Melbourne, June 19 : A British researcher claims that he has devised a way to communicate with people who, though can't move their limbs, are consciously aware. While making a presentation at the Organisation for Human Brain Mapping Conference, Dr. Martin Monti of the Medical Research Council's Cognition and Brain Science Unit in Cambridge said that his work might have implications for the medical diagnosis of people in a vegetative state, and for determining whether to discontinue feeding.
He said that his research followed a 2006 study, published that time in the journal Science, which suggested that brain scans of a woman who had been in a vegetative state for five months showed her imagining playing tennis, and responding to commands.
Dr. Monti said that it might be possible to establish communication just by reading the brain of a patient.
"This takes no training whatsoever (on the part of the patient), and could be used in the clinical setting as a tool to both probe for consciousness and, when detected, to establish communication. Literally we may be giving back, even though at present just to say yes-no, the voice to patients that would otherwise be unable to communicate entirely," ABC Online quoted him as saying.
During the course of study, Dr. Monti and his colleagues analysed brain activity in 16 healthy volunteers with the aid of functional magnetic resonance imaging (fMRI) scans.
The researcher first asked the subjects to imagine playing tennis, and then to imagine navigating through an area they knew well, such as their home or a street.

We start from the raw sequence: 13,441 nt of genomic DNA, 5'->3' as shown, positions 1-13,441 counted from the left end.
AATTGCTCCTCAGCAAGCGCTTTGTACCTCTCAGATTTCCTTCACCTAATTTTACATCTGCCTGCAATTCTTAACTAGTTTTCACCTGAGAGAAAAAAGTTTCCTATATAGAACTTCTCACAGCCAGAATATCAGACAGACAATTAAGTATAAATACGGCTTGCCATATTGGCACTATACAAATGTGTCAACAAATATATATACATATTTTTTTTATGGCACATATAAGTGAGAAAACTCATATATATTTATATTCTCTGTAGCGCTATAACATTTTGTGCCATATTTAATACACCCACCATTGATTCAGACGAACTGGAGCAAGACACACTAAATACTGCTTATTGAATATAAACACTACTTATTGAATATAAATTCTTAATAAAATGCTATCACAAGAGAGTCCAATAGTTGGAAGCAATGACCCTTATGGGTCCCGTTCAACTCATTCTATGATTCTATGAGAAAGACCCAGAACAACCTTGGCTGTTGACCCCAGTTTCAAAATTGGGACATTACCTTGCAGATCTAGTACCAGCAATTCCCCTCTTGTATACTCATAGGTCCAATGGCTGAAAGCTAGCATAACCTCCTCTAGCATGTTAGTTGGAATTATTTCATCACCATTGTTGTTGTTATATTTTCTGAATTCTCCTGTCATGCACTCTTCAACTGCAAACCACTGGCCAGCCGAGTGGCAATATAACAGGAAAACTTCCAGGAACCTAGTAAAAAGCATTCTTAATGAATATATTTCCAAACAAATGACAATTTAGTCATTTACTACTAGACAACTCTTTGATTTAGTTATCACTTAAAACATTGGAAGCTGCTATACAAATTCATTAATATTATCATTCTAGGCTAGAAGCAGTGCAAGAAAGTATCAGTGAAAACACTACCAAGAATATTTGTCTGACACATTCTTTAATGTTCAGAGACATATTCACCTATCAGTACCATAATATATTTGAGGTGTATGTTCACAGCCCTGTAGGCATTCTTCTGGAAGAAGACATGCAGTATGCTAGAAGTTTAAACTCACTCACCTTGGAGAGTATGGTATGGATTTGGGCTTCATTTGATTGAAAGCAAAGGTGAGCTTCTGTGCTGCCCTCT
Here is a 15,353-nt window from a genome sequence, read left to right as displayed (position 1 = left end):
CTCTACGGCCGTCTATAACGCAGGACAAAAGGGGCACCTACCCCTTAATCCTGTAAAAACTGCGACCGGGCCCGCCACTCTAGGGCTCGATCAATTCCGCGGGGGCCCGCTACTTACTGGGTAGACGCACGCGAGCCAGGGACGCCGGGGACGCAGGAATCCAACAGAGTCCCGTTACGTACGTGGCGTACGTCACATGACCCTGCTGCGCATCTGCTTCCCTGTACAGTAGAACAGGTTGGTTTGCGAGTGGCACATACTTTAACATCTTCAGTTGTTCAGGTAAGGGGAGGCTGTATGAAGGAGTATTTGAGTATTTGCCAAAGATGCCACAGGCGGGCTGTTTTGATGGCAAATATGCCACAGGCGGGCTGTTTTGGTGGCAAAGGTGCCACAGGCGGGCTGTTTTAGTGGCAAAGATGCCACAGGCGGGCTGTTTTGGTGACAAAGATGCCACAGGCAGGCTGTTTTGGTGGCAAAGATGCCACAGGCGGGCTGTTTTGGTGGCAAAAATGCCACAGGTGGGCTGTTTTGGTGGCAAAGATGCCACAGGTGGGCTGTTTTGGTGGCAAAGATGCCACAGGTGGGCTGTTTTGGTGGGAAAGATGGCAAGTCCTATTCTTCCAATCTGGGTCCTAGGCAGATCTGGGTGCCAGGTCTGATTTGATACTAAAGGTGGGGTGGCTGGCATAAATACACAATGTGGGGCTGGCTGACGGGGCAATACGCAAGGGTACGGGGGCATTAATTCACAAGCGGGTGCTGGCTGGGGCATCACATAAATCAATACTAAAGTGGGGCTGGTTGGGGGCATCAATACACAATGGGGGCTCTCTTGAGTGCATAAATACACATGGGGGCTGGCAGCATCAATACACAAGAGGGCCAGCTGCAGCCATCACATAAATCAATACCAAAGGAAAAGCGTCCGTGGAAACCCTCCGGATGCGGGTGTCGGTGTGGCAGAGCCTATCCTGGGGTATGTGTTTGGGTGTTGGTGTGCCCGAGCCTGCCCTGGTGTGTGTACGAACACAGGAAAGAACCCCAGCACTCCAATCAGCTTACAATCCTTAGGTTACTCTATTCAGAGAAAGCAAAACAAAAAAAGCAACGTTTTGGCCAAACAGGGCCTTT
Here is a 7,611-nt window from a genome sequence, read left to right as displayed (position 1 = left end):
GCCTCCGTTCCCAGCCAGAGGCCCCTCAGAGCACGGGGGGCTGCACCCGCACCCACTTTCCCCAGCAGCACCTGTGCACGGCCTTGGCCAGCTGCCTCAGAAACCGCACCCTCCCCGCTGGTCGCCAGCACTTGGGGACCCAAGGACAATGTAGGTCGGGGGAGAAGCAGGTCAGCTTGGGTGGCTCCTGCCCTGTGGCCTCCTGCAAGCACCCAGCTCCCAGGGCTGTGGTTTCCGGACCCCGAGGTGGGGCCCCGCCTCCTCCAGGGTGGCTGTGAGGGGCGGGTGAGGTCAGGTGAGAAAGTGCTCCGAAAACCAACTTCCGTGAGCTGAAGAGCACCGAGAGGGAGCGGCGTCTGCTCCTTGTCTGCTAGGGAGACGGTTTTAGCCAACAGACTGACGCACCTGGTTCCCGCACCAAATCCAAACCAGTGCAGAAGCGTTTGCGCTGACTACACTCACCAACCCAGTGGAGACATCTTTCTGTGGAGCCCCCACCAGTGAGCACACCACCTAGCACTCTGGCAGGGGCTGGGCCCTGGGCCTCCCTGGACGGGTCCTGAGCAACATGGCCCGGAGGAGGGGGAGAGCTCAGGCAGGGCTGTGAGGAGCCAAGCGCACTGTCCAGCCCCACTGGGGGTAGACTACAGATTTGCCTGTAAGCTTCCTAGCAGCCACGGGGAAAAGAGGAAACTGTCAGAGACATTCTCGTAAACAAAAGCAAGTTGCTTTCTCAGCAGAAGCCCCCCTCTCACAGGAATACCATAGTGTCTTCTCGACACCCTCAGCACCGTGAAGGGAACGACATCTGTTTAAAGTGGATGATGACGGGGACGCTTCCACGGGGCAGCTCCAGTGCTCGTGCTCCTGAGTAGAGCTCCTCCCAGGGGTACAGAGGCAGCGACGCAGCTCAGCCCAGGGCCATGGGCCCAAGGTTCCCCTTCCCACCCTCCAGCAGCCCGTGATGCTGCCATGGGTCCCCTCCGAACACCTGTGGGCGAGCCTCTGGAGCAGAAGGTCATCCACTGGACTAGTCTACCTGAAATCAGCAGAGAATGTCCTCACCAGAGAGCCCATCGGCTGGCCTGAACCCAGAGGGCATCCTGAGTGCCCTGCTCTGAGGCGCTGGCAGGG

The two tasks, says Dr. Monti, were known to activate different brain regions, which could be monitored using the fMRI.
According to him, each of the participants was asked three questions, to which they had to respond by imagining playing tennis (signifying a yes), or by imagining they were navigating (signifying a no).
"We were looking at the scan in real time as the participant was imagining their response and we were seeing in real time the different parts of the brain getting active or inactive," he said.
Dr. Monti said that the study had a 100 per cent success rate in determining the right answer.
He said that the research might help, in the long term, reconnect patients with their families.
It might also be helpful in providing a solution to legal battles over whether to discontinue feeding a patient.
"There will be a lot of ramifications from this technology. The medical system needs to understand how to use it and at some point we have to look at the ethical and legal ramifications," he said.
"If you had a patient (in a coma-like state) who you could reliably see they do not want to live, how would you react to that?" he added.